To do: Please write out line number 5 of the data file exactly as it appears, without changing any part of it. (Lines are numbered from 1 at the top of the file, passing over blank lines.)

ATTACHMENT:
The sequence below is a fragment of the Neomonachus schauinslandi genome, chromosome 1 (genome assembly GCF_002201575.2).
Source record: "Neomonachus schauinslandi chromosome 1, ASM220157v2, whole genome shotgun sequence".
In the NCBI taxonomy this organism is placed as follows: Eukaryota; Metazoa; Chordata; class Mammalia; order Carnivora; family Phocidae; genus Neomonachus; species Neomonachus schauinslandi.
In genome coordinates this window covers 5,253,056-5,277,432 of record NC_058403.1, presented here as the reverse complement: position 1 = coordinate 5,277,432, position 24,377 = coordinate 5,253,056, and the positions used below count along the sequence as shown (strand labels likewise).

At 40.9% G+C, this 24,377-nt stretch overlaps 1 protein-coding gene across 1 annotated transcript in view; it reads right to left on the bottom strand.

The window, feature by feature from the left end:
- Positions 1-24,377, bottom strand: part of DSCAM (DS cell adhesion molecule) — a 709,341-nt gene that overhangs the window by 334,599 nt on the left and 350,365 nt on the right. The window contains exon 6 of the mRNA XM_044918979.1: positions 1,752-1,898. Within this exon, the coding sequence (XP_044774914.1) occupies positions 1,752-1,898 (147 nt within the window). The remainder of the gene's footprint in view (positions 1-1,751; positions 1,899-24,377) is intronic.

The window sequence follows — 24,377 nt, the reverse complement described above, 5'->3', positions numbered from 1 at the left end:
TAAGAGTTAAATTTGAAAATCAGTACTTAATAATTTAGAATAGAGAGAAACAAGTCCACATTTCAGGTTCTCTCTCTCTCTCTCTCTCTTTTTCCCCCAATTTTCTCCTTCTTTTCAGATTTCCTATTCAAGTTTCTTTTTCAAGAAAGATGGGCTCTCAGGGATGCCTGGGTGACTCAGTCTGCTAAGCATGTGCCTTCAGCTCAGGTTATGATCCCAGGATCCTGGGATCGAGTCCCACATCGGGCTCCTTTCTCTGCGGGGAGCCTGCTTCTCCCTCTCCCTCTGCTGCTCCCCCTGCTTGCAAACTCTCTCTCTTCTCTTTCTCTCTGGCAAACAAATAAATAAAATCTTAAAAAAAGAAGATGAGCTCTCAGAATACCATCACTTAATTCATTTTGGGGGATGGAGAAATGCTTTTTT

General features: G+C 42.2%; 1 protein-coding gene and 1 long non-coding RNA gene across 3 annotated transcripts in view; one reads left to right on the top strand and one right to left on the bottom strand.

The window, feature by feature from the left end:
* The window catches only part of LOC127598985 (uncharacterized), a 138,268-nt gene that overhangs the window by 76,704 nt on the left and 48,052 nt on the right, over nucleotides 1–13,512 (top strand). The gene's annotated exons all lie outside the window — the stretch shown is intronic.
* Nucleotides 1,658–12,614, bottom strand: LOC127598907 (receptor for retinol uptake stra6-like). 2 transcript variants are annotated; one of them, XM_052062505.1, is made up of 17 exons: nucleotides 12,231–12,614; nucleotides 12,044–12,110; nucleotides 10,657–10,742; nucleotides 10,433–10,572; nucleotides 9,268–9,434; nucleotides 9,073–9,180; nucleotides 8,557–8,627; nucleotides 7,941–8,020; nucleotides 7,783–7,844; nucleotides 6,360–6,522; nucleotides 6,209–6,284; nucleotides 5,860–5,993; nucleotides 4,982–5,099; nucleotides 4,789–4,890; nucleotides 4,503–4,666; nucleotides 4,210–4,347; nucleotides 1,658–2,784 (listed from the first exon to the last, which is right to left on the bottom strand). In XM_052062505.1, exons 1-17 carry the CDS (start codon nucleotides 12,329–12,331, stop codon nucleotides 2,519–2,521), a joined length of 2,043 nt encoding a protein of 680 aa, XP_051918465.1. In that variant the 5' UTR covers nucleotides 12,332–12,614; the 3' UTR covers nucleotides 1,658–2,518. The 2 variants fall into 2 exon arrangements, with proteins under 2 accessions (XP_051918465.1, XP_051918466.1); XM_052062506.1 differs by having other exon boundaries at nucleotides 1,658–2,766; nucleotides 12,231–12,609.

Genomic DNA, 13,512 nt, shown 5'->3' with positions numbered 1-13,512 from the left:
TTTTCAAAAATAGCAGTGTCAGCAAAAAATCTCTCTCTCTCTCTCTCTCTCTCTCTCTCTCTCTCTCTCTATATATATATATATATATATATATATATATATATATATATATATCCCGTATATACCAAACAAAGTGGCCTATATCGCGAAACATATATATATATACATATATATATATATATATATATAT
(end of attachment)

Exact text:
At 40.9% G+C, this 24,377-nt stretch overlaps 1 protein-coding gene across 1 annotated transcript in view; it reads right to left on the bottom strand.